The Internet of Things Conference in Cambridge (April 15th 2014) is a yearly event allowing to take the pulse of the industry. Mark, Hermione, and the entire BLN team (you may know them from Business of Software) put together a fantastic event where you can mingle and learn from some of the industry’s thought leaders. Here are some highlights of the event including my picks for the top two speakers. And to make this article a bit fun, let’s do this FAQ style!
1) So what is the internet of Things? Something that became clear during the conference is that everyone has a different perspective on what the internet of Things really is. Is it Machine to Machine, Machine to Human to Machine? The fact is the IoT is comprise of many layers, from the hardware devices all the way to the software that powers the device.
The one downfall of the term being so vast is that it can quickly confuse people who do not know the market well and can also scare investors who will not understand the space properly
2) Why on earth were you at the conference? SmartNotify was 1 of 10 companies selected to present at the conference since we released our API (www.smartnotify.us/api) and are working with companies in the IoT field.
3) Which markets can benefit the most from the IOT? During his presentation, Matt Hatton -from Machina Research- highlighted 2 areas where the IoT is poised to make a difference and where innovators can make a real difference.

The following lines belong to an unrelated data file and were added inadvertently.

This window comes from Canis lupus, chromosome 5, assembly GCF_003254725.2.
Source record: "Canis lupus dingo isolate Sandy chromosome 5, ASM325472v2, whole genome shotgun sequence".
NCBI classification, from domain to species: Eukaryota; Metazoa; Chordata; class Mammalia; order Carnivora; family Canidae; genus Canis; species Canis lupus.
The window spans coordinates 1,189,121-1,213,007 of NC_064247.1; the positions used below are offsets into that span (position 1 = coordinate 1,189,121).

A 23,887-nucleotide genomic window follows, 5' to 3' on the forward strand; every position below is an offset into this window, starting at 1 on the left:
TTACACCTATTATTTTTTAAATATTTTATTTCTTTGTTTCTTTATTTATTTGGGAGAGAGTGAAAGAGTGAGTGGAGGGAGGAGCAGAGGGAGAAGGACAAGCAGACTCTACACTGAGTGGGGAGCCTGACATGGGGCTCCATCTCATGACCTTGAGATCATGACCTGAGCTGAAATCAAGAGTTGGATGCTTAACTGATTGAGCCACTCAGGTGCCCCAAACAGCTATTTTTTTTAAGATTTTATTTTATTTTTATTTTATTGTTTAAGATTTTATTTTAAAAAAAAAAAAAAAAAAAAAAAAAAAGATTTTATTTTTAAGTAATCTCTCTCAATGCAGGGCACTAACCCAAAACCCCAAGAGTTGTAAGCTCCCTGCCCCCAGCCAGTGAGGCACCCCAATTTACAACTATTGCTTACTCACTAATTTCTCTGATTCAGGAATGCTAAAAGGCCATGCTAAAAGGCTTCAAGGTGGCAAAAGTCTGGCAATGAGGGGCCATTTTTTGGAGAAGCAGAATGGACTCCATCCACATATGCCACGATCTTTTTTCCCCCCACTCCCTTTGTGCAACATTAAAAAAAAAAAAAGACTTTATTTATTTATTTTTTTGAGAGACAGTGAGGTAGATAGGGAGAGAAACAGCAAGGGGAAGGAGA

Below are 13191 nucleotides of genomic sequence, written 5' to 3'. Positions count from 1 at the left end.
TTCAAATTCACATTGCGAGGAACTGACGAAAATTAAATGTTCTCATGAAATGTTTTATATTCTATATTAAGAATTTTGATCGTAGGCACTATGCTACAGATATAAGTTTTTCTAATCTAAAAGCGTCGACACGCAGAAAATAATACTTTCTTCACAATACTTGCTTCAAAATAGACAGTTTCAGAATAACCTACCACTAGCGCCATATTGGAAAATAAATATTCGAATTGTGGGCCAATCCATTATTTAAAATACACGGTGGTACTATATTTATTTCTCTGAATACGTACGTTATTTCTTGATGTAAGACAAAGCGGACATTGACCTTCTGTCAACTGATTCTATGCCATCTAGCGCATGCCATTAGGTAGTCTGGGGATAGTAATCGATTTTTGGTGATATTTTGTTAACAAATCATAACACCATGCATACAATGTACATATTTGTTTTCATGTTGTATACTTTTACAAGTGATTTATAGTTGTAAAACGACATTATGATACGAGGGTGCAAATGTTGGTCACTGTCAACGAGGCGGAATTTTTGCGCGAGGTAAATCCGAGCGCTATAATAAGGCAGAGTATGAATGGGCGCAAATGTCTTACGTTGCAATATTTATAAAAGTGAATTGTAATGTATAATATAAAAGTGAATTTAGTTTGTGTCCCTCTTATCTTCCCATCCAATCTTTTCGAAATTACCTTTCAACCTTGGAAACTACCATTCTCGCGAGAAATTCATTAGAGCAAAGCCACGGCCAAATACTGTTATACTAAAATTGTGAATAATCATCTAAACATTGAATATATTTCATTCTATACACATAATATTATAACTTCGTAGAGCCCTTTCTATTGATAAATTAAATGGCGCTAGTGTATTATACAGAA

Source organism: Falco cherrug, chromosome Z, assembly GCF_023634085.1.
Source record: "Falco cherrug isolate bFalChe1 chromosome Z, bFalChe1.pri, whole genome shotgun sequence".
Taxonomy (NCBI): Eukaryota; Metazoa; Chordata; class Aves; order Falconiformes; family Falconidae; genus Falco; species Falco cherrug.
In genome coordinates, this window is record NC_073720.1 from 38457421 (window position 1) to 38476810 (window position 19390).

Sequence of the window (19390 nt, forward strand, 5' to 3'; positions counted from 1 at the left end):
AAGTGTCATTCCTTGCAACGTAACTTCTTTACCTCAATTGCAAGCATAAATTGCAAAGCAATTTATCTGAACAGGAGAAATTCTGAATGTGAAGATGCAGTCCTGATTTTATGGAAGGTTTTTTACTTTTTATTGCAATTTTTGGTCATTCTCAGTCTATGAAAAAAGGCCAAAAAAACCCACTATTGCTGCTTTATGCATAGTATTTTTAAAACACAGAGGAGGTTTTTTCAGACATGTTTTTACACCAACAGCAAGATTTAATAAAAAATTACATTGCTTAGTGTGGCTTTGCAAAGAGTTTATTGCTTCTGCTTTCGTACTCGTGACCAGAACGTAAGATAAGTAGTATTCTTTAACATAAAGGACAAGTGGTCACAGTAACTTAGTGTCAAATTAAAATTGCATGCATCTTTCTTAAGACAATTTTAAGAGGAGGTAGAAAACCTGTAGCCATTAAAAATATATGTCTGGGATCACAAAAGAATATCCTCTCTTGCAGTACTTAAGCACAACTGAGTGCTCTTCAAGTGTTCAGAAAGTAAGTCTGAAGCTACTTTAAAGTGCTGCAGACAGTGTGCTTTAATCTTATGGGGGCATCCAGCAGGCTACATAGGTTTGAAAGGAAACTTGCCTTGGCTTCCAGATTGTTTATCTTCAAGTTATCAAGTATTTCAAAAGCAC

- First, any market moving away from capital expenditure meaning markets where people start buying services rather than buying products. A great example being the rise of Zipcar (and its competitors) vs. the regular auto-ownership approach.
- Second, any application focusing around healthcare and monitoring devices. The reasons are purely linked to our demographics: With an aging population we will need to find ways to provide better medical care at much lower price points and this is an area where IoT can truly deliver.
4) If I build it, will they come?
Well it really depends on the market you are in. In the B2B field, adoption rates for IoT technologies are high because businesses are looking at driving out costs and enhancing monitoring so people are now looking at pricing from the standpoint of perceived value of loss. IoT is about helping minimize risk in B2B and it’s a big selling point.
If you are in the B2C side, however, things are not as clear cut; consumer product engagement is still patchy and may remain so for a while because the main culprit is connectivity. Proper connectivity networks for the IoT are not in place yet.
5) Anything stunning coming from Apple? Nothing was announced at the conference, sorry to disappoint you. However, we got to hear from a former Apple and Nest lead engineer who gave us this really funny insight: Even though he was leading the I-Phone engineering team, the first time he saw the UI for the I-Phone was when Jobs presented it on stage!